5. Developing multi-master aware APIs and naming specifications for ROS. The ROS name specification currently provides for running multiple robots within child namespaces on a single master. We will investigate a new name specification that will incorporate refering to remote master resources, like topics, services and parameters. We will also amend client library APIs based on this new specification. Deliverable: Multi-master naming specification for ROS with implementation in roscpp, rospy, and roslisp.

  6. Improve communication in multi-robot scenarios in ROS. ROS currently heavily relies on TCP transports, which perform poorly in WiFi and have stateful connections. There is rudimentary support for UDP in ROS, but there are a variety of improvements that can be made at the transport and protocol level. These include reliable UDP transport, polled topics, robust connectivity, and other transport integration. This goal potentially will require work in (5) first. Deliverable: Various improvements to the ros_comm stack, implemented in both roscpp and rospy, along with performance studies using tc to simulate adverse network conditions.

  7. Implement a framework for sharing persistent data structures between the robots and the Building Manager. An example of such a data structure is a map of the building. Currently, each robot has a locally-stored map. The Building Manager system will share a single map between all robots in the building, allowing each of them to update it as they gather new data. This will ensure that each robot always has a current map, and that this map can be viewed by the human supervisor in the interface. Deliverable: A mechanism for sharing persistent data structures among all the robots in the building, allowing each robot to use and update these data structures. In particular, we will focus on a shared map, annotated with the states of doors, lights, temperature, and WiFi signal strength. The map will be kept current by continually incorporating new data from the robots, and mechanisms will be developed to ensure that each robot has an up-to-date version.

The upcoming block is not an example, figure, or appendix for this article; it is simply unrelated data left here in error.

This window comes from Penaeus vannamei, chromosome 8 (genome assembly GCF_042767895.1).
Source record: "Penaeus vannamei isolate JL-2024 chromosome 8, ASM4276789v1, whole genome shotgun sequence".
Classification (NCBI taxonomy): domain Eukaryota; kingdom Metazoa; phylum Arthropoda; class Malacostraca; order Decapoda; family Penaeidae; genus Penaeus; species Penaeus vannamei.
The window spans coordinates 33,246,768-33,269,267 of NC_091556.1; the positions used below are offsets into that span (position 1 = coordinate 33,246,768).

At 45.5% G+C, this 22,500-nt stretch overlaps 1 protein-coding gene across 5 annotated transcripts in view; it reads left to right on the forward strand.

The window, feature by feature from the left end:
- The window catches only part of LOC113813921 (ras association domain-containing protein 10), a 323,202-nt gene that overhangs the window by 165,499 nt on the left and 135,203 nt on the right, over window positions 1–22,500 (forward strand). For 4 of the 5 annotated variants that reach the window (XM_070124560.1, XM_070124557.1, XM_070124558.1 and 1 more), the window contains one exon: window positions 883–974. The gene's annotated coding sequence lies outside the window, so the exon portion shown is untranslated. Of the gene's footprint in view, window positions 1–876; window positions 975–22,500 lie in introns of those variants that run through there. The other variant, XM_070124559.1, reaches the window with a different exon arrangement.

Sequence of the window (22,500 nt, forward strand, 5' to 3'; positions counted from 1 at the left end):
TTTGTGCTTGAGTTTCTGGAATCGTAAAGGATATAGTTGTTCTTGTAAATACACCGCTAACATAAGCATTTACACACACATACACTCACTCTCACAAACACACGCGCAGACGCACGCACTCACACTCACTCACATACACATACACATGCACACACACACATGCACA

8. Allow computation to be performed by the Building Manager. Since the Building Master has access to data from the robots, it can potentially perform useful calculations for them. This will be useful for computationally-intensive processes, processes that need access to special-purpose hardware (such as graphics cards), or for platforms lacking in computational resources. For example, a simple robot with a laser range-finder could send the raw laser data (along with odometry) to the Building Manager, which could then run AMCL on it, returning the most likely pose to the robot. There is clearly a trade-off between on-board capability and wireless network traffic here, which we will explore as part of the project. Deliverable: Demonstration of off-board computation (perhaps AMCL), with a study of trade-offs, and relative quality (compared to an on-board version).